The Official Story:
EBRPD's Coyote Hills page.
Park office: 510-795-9385

Map/book choices:
This hike is described and mapped in 60 Hikes within 60 Miles: San Francisco, by Jane Huber (yup, that's me, the creator of this website). Order this book from Amazon.com.
Map from EBRPD
Afoot and Afield: San Francisco Bay Area, by David Weintraub (order this book from Amazon.com) has a great map and descriptions of a Coyote Hills hike.
East Bay Trails, by David Weintraub, has a good map and descriptions of 2 Coyote Hills hikes (order this book from Amazon.com).
East Bay Out, by Malcolm Margolin, has a good map and provides a great history of the park (order this book from Amazon.com).
• At the Bay Trail's website, view some photos of the Bay Trail segment through the park.

Coyote Hills in a nutshell -- a printable, text-only guide to the featured hike.

View 74 photos from the featured hike.




Go to Bay Area Hiker Home page


The usual welcome at an entry kiosk in the bay area is from a fee-collecting park employee. Parking lot at the trailhead On my first visit to Coyote Hills Regional Park, the kiosk was empty, but just past the entrance, a gray fox sat 10 feet from the road, basking in the sun. The fox sat near the edge of the brush and tolerated me snapping some photos of him. A fox sighting is not an everyday occurrence, and creates high expectations for the rest of the day. Coyote Hills lives up to any expectations. The park's sprawling marsh teems with shorebirds, the grassy hills are vibrant with rabbits and squirrels, and the skies are filled with hawks, seagulls, geese, vultures, and many other birds. Views from the crest of Red Hill are spectacular in all directions, featuring the east bay hills (and Garin/Dry Creek Pioneer parks), Santa Cruz Mountains, and the bay itself. The park is small enough that it's nearly impossible to get lost, but big enough to keep a hiker or nature lover from getting bored. With a well-signed trail system, and plenty of flat paths, it's a good choice for a beginning hiker, or for folks with small children.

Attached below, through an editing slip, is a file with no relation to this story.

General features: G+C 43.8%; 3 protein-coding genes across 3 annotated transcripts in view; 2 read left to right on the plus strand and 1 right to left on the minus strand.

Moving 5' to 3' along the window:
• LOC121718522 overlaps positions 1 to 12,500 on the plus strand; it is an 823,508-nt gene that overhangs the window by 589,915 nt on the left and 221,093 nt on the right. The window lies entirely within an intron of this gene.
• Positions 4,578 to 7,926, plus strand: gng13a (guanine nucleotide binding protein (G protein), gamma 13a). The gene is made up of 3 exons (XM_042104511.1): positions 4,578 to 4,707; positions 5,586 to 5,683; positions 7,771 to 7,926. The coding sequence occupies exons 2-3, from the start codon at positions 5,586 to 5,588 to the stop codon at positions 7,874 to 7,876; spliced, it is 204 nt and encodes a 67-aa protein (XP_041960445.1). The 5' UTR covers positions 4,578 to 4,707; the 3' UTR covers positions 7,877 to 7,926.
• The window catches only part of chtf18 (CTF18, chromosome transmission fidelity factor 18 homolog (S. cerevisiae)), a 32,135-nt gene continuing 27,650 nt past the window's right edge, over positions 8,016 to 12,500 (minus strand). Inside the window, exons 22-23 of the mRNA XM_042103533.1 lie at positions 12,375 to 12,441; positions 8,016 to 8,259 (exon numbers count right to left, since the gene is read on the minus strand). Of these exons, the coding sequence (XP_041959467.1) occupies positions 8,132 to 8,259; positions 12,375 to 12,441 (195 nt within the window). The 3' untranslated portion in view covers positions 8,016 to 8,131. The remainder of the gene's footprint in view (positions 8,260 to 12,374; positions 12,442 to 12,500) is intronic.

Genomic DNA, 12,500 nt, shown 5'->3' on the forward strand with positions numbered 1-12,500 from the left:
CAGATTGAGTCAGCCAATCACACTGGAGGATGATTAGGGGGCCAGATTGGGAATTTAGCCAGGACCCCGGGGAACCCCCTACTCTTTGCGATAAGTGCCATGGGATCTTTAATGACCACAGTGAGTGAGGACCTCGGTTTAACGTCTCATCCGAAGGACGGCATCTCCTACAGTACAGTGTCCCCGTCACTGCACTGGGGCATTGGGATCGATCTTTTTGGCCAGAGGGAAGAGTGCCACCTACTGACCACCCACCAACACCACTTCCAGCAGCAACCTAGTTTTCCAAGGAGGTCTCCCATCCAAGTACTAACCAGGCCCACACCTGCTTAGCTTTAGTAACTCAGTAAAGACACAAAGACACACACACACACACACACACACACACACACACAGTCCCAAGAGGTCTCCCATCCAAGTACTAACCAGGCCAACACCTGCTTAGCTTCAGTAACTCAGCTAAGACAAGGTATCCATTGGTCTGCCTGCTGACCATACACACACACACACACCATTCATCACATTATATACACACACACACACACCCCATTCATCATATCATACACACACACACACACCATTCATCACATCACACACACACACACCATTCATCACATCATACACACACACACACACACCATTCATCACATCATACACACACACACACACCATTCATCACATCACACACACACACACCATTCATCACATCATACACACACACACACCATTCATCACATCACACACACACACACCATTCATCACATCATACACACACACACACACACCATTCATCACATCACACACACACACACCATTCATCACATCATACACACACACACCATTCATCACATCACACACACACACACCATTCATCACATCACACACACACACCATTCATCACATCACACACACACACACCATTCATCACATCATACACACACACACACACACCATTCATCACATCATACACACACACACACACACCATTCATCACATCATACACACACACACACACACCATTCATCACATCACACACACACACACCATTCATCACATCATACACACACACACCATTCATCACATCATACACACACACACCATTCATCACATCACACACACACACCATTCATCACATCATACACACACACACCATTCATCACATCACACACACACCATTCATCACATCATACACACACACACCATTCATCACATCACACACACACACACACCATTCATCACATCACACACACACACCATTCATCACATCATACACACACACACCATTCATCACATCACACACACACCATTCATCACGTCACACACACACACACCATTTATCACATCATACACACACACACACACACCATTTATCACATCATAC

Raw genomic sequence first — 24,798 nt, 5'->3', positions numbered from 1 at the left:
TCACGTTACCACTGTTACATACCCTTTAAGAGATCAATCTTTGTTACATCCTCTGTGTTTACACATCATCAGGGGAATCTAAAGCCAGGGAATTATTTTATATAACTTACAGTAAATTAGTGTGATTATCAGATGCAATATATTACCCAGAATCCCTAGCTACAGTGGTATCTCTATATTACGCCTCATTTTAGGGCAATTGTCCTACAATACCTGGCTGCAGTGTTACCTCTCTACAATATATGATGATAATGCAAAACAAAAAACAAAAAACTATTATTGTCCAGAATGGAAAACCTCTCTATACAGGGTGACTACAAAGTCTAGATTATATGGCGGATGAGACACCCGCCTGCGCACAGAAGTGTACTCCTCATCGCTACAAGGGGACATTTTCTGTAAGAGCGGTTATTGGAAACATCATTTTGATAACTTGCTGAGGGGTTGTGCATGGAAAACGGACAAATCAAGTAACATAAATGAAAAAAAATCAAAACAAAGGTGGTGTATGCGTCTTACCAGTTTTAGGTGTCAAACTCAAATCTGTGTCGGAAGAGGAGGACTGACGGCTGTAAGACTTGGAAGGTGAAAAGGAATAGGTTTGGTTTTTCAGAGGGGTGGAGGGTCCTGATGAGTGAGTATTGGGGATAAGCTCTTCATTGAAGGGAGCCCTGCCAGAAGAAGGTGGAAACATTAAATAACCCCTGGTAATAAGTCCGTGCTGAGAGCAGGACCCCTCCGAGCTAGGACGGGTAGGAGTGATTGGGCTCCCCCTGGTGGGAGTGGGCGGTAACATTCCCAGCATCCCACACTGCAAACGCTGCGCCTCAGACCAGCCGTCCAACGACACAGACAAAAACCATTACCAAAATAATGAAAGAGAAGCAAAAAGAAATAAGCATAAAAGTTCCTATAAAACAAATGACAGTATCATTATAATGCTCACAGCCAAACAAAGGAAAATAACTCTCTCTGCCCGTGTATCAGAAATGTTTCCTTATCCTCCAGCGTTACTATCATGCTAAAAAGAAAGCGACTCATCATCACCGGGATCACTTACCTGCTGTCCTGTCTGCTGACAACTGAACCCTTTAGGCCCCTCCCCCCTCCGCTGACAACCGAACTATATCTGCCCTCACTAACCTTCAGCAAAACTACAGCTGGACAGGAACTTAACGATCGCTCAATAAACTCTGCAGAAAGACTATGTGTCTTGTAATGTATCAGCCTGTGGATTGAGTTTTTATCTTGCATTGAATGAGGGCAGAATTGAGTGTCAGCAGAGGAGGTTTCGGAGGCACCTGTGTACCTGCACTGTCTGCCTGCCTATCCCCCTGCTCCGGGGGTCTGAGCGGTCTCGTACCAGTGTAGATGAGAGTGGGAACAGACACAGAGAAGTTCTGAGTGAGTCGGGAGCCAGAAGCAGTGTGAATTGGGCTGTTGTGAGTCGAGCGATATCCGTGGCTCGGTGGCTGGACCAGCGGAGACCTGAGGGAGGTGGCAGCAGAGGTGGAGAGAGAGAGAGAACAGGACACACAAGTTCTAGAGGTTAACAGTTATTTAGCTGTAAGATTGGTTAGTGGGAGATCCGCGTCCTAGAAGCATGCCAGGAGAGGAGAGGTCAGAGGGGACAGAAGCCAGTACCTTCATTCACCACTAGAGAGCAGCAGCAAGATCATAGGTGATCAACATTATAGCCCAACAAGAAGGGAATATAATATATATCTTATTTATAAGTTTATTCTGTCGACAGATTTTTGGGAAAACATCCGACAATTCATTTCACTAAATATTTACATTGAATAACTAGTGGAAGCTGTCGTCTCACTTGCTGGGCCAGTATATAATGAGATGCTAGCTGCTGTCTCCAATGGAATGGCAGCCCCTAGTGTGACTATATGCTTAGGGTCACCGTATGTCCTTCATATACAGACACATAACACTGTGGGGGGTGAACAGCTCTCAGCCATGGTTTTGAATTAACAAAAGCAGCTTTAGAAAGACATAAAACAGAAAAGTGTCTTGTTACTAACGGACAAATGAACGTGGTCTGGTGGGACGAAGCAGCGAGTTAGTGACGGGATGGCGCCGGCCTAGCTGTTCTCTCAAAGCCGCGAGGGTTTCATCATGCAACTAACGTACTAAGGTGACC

Hikes can be extended out of Coyote Hills, to Don Edwards San Francisco Bay National Wildlife Refuge to the west and south, and the Alameda Creek Regional Trail to the east. Inside the park, loops range from easy to the gentle side of moderate. An under 2 mile circuit through the marsh combines Tuibin, Chochenyo, and the boardwalk trails. Chochenyo TrailThis loop affords great bird watching and skirts the Ohlone Shellmound. Nearly level Bayview Trail provides a nice loop of under 3 miles, featuring bay and marsh views as it skirts the park's hills. Any hike that includes Red Hill Trail is sure to get you blood pumping, as the roller coaster path climbs to a crest and drops sharply to bay level twice.